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Intervention anyone?

Old 02-11-2011, 04:27 PM
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Intervention anyone?

I keep reading about full-fledged interventions...statistics claiming the success rate of interventions as far as convincing the alcoholic to go to treatment being 85% - 90%. Really??? And if so, I wonder what percentage of those that go actually maintain sobriety? Just wondered if anyone here had done an intervention and if so, did it result in treatment and/or long-term sobriety for your alcoholic?
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Old 02-11-2011, 04:39 PM
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my intervention for my wife was done with a restraining order and divorce papers.
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Old 02-11-2011, 04:44 PM
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Hi Im Sharon. I am an alcoholic
here in Baton Rouge, La.

By family did an intervention
on me back in Aug. 1990
when they realized I needed
help and they couldnt do it
alone without proper help.

Officers came to my house
to pick me up and take me
for an evaluation over night
in a hospital.

The hospital was a rehabillitation
center beginning on the bottom
floor in the phyciatric ward.

I passed all the test they thru
at me and it was determined
that I had a problem with alcohol
and admitted me to a 2 week
rehab program.

At the end of that time I was to be
sent to a halfway house away from
my little family for 6 weeks. I begged
them to keep me there and that I
would do what ever was needed to
not be sent away.

So I completed 28 days, went home
and continued on with a 6 week out
patiant aftercare program.

I tool the tools and knowledge handed
to me about my alcoholism and applied
it to my everyday living a day at a time.

That was 20 yrs ago of many sober
days collected together to get me
where I am today. Happy joyous
and free.
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Old 02-11-2011, 05:04 PM
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Intervention, the show, usually gets people to go..some leave right away, lots relapse, some died, many got sober..there really are no real life reliavble stats..how do you track it?for how long? is this something you are considering doing?
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Old 02-11-2011, 05:22 PM
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I believe for an Intervention to truly work, the addict has to be dependent on those doing the intervention. Does that make sense? I've watched Intervention the show over and over. Most of those people are forced into corners before they agree to going. And even then they may not last.

I've considered doing an intervention on my AS, but truthfully, what do I have to offer him, or worse, take away from him? The answer is nothing. We're not wealthy enough to send him to rehab and we certainly don't pay his rent now. We've thought about this over and over.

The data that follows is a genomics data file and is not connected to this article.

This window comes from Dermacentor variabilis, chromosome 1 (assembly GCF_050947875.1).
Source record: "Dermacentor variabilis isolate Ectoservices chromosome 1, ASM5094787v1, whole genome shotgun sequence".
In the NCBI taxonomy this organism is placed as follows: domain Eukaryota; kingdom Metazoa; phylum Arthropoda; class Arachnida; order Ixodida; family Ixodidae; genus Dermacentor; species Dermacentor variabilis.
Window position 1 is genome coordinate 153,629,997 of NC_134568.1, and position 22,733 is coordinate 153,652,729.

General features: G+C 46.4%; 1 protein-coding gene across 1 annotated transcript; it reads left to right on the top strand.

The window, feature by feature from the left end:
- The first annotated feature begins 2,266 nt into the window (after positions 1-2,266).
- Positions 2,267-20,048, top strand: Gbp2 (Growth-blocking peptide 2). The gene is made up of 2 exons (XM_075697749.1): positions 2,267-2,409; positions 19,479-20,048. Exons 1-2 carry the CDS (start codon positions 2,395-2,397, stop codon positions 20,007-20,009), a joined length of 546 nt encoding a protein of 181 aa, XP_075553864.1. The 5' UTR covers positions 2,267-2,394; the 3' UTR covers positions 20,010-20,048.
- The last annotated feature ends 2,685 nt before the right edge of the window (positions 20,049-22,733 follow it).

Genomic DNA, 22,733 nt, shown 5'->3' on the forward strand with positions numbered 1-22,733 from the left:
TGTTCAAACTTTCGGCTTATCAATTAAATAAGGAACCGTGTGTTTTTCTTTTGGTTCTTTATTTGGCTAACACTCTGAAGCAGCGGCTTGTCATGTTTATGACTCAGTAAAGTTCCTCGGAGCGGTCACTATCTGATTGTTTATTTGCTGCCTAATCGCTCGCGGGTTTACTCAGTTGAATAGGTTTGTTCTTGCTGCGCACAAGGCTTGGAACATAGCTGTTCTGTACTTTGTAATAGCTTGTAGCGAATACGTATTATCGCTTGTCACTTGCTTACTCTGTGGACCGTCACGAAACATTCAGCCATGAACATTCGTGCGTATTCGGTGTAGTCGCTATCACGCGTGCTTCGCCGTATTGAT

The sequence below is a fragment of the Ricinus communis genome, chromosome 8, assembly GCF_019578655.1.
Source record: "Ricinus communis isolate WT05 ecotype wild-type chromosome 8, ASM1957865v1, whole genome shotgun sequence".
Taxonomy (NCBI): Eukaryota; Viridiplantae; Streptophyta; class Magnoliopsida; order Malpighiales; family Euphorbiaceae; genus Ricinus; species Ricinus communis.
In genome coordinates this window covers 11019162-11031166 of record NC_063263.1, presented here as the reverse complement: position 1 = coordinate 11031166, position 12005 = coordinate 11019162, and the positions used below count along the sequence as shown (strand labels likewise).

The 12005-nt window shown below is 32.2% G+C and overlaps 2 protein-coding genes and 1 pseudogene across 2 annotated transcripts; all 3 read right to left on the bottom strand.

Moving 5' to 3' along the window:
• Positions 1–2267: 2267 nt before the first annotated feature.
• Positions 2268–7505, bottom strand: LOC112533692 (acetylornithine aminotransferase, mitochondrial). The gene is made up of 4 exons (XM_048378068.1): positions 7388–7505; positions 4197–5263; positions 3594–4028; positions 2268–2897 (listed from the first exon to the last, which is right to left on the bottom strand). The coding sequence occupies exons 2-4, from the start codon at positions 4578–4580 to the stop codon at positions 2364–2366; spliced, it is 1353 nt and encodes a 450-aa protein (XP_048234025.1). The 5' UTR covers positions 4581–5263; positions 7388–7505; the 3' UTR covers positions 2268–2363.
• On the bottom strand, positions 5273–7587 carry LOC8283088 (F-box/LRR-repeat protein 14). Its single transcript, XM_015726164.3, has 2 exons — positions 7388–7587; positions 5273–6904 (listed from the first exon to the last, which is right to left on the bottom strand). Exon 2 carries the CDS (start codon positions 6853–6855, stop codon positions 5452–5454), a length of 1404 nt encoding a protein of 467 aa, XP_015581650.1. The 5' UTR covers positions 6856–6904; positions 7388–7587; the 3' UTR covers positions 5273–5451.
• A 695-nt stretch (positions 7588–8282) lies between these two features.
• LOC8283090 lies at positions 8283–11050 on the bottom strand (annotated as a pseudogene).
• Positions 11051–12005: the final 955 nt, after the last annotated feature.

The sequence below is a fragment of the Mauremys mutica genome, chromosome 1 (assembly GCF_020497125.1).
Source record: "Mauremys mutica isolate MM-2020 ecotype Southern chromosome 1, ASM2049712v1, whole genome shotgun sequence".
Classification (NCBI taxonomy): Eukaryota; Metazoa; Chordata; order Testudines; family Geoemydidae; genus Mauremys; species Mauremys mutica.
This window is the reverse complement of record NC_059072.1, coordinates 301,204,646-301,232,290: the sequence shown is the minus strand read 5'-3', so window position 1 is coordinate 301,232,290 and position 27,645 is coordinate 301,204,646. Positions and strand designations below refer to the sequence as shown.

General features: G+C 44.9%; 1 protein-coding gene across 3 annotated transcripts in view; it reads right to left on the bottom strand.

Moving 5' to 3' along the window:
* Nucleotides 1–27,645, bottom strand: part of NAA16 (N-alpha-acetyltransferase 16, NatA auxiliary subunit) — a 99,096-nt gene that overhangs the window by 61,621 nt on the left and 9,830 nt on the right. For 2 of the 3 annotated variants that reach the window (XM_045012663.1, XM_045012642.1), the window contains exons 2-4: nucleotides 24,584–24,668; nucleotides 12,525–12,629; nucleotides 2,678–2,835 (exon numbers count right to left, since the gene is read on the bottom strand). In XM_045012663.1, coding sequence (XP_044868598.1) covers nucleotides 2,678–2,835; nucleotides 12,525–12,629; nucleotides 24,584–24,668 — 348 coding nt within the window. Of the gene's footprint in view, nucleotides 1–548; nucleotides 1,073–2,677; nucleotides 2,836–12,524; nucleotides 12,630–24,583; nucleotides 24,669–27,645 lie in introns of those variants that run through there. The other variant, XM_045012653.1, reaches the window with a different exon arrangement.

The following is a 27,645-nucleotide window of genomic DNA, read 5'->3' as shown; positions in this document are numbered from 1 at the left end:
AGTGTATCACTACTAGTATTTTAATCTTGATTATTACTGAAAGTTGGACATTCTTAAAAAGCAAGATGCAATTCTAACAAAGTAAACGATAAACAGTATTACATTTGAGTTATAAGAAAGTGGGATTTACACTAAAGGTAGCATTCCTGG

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Old 02-11-2011, 05:49 PM
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I have read a couple of books about it, and they suggest that you raise your alcoholic's bottom by intervening before they reach it. Supposedly, all the love the alcoholic feels from the letters written by those intervening, as well as the picture that is painted of how alcohol has changed them, makes them willing to go into treatment. And if that doesn't work, those intervening go on to tell the alcoholic specifically what they will no longer do to support the addiction...that they will only support recovery. I agree, Lilly1, that this only makes a difference if you have leverage, as in financially or otherwise. Obviously, in my case, all I have to withhold is a relationship with me and my kids. Maybe that is enough, maybe not. He really has no other friends to speak of b/c he sits at home and drinks every night. He respects my parents and his brother, so he might care what they think, but not sure really how much. I'm not sure what I think about it...it would be less trouble just to walk away, in all honesty. But I'm sort of getting a complex about it...like if I don't try it, I haven't done everything I could do. Don't get me wrong...I love him, and it's not like I don't think he's worth it, but at the same time, I'm becoming ok with the idea that it may never change...
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Old 02-11-2011, 05:52 PM
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Intervention or not, the addict/alcoholic won't get anything out of rehab unless they truly want to go. If they feel forced, they aren't doing it for themselves, they're doing it for others. That's really the bottom line.
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Old 02-11-2011, 07:42 PM
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I'd say that the statistics are probably right so far as getting someone to go to treatment, but for anyone in treatment, the statistics are "eh". I think an intervention DOES force someone to look at the damage s/he is causing, so from that perspective, it serves a therapeutic purpose.

But even with the dismal overall "success" rate in the short term, there are a lot of people who later return to recovery. Some people just have to make multiple stabs at it before they are truly ready to do the work necessary for recovery.
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Old 02-11-2011, 09:00 PM
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Here's what happened when I did it...

She was livid, but she went for the full 30 days and came out swearing she'd never drink again and she was a new woman. It didn't work. She drank for the next 7 years, and worse than ever.